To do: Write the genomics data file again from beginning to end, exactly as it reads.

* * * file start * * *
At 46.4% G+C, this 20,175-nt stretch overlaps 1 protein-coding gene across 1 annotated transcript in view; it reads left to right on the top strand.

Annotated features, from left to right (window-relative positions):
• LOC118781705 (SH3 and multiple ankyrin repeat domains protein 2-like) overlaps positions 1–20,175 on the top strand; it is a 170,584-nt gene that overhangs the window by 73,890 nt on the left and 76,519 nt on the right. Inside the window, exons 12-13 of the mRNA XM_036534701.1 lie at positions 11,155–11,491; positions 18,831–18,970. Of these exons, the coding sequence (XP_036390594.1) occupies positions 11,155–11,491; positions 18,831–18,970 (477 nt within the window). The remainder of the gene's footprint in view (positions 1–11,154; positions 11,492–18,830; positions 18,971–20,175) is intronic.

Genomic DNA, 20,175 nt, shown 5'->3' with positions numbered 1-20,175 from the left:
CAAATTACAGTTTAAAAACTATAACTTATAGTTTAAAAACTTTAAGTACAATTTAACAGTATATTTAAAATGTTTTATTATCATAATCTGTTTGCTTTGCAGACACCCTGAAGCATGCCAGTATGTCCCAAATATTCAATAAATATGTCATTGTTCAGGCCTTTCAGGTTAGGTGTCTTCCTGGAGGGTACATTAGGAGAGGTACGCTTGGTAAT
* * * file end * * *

At 46.4% G+C, this 20,175-nt stretch overlaps 1 protein-coding gene across 1 annotated transcript in view; it reads left to right on the top strand.

Annotated features, from left to right (window-relative positions):
• LOC118781705 (SH3 and multiple ankyrin repeat domains protein 2-like) overlaps positions 1–20,175 on the top strand; it is a 170,584-nt gene that overhangs the window by 73,890 nt on the left and 76,519 nt on the right. Inside the window, exons 12-13 of the mRNA XM_036534701.1 lie at positions 11,155–11,491; positions 18,831–18,970. Of these exons, the coding sequence (XP_036390594.1) occupies positions 11,155–11,491; positions 18,831–18,970 (477 nt within the window). The remainder of the gene's footprint in view (positions 1–11,154; positions 11,492–18,830; positions 18,971–20,175) is intronic.

Genomic DNA, 20,175 nt, shown 5'->3' with positions numbered 1-20,175 from the left:
CAAATTACAGTTTAAAAACTATAACTTATAGTTTAAAAACTTTAAGTACAATTTAACAGTATATTTAAAATGTTTTATTATCATAATCTGTTTGCTTTGCAGACACCCTGAAGCATGCCAGTATGTCCCAAATATTCAATAAATATGTCATTGTTCAGGCCTTTCAGGTTAGGTGTCTTCCTGGAGGGTACATTAGGAGAGGTACGCTTGGTAAT